Dave sent us the following email asking about hiking tents:
Stumbled across your blog today – well done, there’s some really good info there. I’ve been wandering around the internet trying to get an idea of what sort of tent is best for the Overland Track (in Autumn) – 3 season, 4 season, etc. Do you have any suggestions?
Thanks for the question Dave. Just be aware this information is from pretty limited experience with buying hiking tents and using them in REALLY extreme weather. We have been camping for 30 years plus so we know what makes a quality tent and the features we believe you should look out for but have limited experience in really bad Tasmanian weather. What we can describe is what type of tent we have and a few tips that should give you some knowledge to make an informed decision.
We have a Storm Shelter 2 Tent from Snowgum. There is an EXCELLENT gear review here . It is rated as a Four Season (but below the snow line….what ever that means) The Storm Shelter is a dome, which we like as there is plenty of head space inside the tent. Our friends must have been happy with our choice, as four of them have the identical tent. Check out this post, that has a picture of three of them on the beach at Echo Point Hut, Lake St Clair! We think that Snowgum has stopped manufacturing these tents, which is a real shame. They don’t appear on their current catalogue.
The features we like in the Storm Shelter can be applied to any tent. Good workmanship, not relying on elastic for the clips (it stretches), reasonably light, excellent poles, easy to put up and it just feels “solid”. A key factor is also the position of the entry into the vestibules. The zip is off to the side (see picture below) which means you can crawl into the vestibule while it is raining without having to either let water directly into the tent or having to scramble over your pack. The vestibule is also big enough to hold your pack and keep it dry (unless it is absolutely pouring!)
Back to the Overland Track. Every recommended campsite has a hut and tent platforms. The facilities are excellent for hikers to either stay in the hut or camp on a dry, flat platform. Parks have deliberately developed infrastructure in these areas to reduce the impact of the 1000’s of people who pass through each year. The picture below is of us in February camped on one of the platforms at Kia Ora Hut. There is usually plenty of space and enough platforms to meet demand.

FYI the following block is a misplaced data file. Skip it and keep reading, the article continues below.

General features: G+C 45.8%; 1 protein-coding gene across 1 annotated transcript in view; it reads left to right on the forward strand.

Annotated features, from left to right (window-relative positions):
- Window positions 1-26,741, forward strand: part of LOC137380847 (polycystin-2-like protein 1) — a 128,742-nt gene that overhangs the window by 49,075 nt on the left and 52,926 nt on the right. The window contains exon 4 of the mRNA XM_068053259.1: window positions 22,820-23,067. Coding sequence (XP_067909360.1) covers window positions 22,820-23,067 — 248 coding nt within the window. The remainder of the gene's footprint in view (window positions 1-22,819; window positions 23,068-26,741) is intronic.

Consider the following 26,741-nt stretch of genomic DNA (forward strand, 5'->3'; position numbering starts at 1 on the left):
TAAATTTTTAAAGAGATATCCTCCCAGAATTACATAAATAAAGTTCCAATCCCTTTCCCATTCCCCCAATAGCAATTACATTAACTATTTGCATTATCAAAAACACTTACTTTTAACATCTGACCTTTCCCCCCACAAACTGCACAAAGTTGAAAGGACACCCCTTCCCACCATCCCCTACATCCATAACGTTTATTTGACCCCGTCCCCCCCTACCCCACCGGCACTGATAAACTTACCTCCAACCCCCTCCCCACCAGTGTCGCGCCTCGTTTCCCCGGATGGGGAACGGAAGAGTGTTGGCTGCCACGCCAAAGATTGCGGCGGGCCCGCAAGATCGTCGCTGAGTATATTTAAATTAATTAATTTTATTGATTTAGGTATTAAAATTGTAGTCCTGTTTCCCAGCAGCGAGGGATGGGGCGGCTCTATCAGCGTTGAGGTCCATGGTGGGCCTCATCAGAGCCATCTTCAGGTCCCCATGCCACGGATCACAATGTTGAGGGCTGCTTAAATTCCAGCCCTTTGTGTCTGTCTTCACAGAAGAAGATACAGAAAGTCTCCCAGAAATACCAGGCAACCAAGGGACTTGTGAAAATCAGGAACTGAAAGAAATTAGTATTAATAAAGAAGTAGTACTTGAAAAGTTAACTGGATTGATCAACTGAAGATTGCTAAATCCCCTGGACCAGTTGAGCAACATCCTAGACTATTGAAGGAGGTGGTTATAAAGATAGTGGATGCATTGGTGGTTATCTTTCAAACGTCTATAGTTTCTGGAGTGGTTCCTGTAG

A simple suggestion to help you set up your tent on the platform is to take a few heavy rubber bands. The platforms either have a crappy wire setup where you attach your fly etc or nails in the sides of the boards to hook your fly ties onto. This is the best option and seems to be the way the Parks people are going. We have found by adding a couple of rubber bands, as required to your ties, you can set up the fly with the correct tension. Handy if it is poring rain and you want to get your fly tensioned properly!
One other thing we always take is a groundsheet for the tent. We just use black poly sheeting cut to be just smaller than the tent “foot print”. Cheap and light while strong enough to protect the tent floor and gives us a simple floor in the vestibule for our pack and boots.
When we were down there in July we slept in our tent most nights. We were surprised by the number of people who were hiking and while the huts were not crowded, we enjoyed the quietness of the tent and the undisturbed sleep. Pelion Hut was the only exception where , due to it’s size, our party was able to nab a whole room to ourselves. Clare , our daughter, ended up sleeping on the veranda due to snoring that came from an “unknown source”.
Just another word of warning about possums around the campsites. They can smell food in a pack from 100 metres. We (and most people) put our packs in the hut each night. We have seen a brand new tent shredded by a hungry possum who ripped its way into the tent and then ripped its way out when the startled occupent woke up to find the possum sitting on him eating a Mars Bar!! Have a great trip!